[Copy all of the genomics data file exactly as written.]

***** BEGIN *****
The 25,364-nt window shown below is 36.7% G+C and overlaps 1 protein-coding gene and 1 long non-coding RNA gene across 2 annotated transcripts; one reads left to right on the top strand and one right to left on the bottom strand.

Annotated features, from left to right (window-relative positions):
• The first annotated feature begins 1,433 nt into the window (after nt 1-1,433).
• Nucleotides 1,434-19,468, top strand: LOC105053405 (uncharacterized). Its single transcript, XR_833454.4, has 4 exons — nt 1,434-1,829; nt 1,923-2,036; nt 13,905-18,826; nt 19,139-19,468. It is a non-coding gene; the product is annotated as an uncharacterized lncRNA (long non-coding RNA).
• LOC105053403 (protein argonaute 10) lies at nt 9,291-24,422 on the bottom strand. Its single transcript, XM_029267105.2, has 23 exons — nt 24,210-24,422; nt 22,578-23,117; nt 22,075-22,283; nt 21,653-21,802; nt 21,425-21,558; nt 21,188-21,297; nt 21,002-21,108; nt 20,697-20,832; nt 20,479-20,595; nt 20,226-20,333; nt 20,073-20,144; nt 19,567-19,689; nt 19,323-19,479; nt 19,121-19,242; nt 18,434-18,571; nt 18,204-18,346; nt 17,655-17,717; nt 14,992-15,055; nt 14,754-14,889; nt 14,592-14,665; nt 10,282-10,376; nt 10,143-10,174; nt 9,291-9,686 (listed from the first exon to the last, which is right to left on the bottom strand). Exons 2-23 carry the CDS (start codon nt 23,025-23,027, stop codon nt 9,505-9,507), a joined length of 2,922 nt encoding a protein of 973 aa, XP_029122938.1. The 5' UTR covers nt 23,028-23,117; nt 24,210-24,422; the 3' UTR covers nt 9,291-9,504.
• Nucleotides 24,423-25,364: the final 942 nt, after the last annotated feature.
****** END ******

The 25,364-nt window shown below is 36.7% G+C and overlaps 1 protein-coding gene and 1 long non-coding RNA gene across 2 annotated transcripts; one reads left to right on the top strand and one right to left on the bottom strand.

Annotated features, from left to right (window-relative positions):
• The first annotated feature begins 1,433 nt into the window (after nt 1-1,433).
• Nucleotides 1,434-19,468, top strand: LOC105053405 (uncharacterized). Its single transcript, XR_833454.4, has 4 exons — nt 1,434-1,829; nt 1,923-2,036; nt 13,905-18,826; nt 19,139-19,468. It is a non-coding gene; the product is annotated as an uncharacterized lncRNA (long non-coding RNA).
• LOC105053403 (protein argonaute 10) lies at nt 9,291-24,422 on the bottom strand. Its single transcript, XM_029267105.2, has 23 exons — nt 24,210-24,422; nt 22,578-23,117; nt 22,075-22,283; nt 21,653-21,802; nt 21,425-21,558; nt 21,188-21,297; nt 21,002-21,108; nt 20,697-20,832; nt 20,479-20,595; nt 20,226-20,333; nt 20,073-20,144; nt 19,567-19,689; nt 19,323-19,479; nt 19,121-19,242; nt 18,434-18,571; nt 18,204-18,346; nt 17,655-17,717; nt 14,992-15,055; nt 14,754-14,889; nt 14,592-14,665; nt 10,282-10,376; nt 10,143-10,174; nt 9,291-9,686 (listed from the first exon to the last, which is right to left on the bottom strand). Exons 2-23 carry the CDS (start codon nt 23,025-23,027, stop codon nt 9,505-9,507), a joined length of 2,922 nt encoding a protein of 973 aa, XP_029122938.1. The 5' UTR covers nt 23,028-23,117; nt 24,210-24,422; the 3' UTR covers nt 9,291-9,504.
• Nucleotides 24,423-25,364: the final 942 nt, after the last annotated feature.